Jun 20, 2014
Thank you all for your insightful feedback and comments. We are working to update and revise our proposal, based on your input, and we will provide an updated version soon. We will also respond to each of your questions directly. @Gwyn, we are interested in connecting on your work in Oregon will respond to you directly via your email - thanks for reaching out. Thank you again! Nuin-Tara & Tom
Jun 20, 2014
Hello Nuin-Tara and Tom - You got really interesting and thoughtful comments. Looking forward to your updated proposal. I believe a lot has been said about the proposal. I hope something more refined will be coming soon! Best of luck! Best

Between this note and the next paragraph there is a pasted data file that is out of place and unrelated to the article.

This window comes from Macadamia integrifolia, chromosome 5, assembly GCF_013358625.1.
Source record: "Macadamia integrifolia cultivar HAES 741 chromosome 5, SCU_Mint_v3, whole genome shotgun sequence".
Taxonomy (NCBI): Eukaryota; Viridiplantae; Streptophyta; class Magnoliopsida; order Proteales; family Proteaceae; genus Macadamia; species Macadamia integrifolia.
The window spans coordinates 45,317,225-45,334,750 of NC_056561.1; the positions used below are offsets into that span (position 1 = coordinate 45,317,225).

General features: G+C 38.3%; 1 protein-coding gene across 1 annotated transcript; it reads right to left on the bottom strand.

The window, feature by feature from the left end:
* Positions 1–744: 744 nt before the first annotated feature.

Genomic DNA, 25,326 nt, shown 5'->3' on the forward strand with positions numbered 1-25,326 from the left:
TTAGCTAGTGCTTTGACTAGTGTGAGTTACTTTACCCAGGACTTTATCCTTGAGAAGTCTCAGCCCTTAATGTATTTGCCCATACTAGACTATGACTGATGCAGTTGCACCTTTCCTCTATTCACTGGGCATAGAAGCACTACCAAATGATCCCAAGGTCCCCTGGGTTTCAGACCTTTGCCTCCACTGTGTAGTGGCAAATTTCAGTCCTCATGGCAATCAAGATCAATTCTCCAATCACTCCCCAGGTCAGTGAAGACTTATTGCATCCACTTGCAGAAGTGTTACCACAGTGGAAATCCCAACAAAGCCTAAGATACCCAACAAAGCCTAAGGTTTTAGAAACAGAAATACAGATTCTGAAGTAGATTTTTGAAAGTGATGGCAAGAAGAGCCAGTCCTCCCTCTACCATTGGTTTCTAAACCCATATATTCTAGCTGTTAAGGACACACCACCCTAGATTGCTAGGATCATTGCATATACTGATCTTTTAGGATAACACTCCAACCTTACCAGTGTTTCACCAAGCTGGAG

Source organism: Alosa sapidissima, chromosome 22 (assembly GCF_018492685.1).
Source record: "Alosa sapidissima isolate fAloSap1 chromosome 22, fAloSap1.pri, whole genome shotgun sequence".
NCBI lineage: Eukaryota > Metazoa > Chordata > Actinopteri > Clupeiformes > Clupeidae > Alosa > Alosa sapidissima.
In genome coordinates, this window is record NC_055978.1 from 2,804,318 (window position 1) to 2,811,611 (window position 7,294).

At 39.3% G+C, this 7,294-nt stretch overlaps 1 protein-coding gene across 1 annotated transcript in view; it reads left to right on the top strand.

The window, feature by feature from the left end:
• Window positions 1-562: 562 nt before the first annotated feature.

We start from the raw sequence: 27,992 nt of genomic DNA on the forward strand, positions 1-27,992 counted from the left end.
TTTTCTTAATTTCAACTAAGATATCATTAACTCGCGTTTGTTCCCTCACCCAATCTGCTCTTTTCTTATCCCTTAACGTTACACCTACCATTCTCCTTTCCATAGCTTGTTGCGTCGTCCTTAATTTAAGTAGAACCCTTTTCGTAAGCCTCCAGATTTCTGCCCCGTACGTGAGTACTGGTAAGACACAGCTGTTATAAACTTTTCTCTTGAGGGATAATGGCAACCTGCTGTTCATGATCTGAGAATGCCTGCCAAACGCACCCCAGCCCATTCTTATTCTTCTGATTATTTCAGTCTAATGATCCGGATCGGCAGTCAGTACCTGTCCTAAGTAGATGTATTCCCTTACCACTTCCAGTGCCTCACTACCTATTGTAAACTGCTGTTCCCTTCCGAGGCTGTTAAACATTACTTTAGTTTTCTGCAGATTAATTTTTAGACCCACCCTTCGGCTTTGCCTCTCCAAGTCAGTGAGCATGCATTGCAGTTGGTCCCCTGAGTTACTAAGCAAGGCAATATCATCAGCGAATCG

Jun 20, 2014
Hi. from the two part of this interesting project, I find very useful the film-documentation even if is an idea already utilized from other. A toolkit will provide practitioner’s insight on how to better support communities in their climate change adaptation efforts and explore the value of an intentionally integrated approach to community-based and ecosystem-based adaptation. A feature-length documentary will capture the stories of people transforming their communities by improving resilience, overcoming injustice, and building the foundation for durable solutions to climate change. regarding the toolkit it is a sort of management implementation, then I would articulate it exactly like a management-plan, with defined objectives and priorities and evaluation criterions about the efficiency during the time.
Jun 22, 2014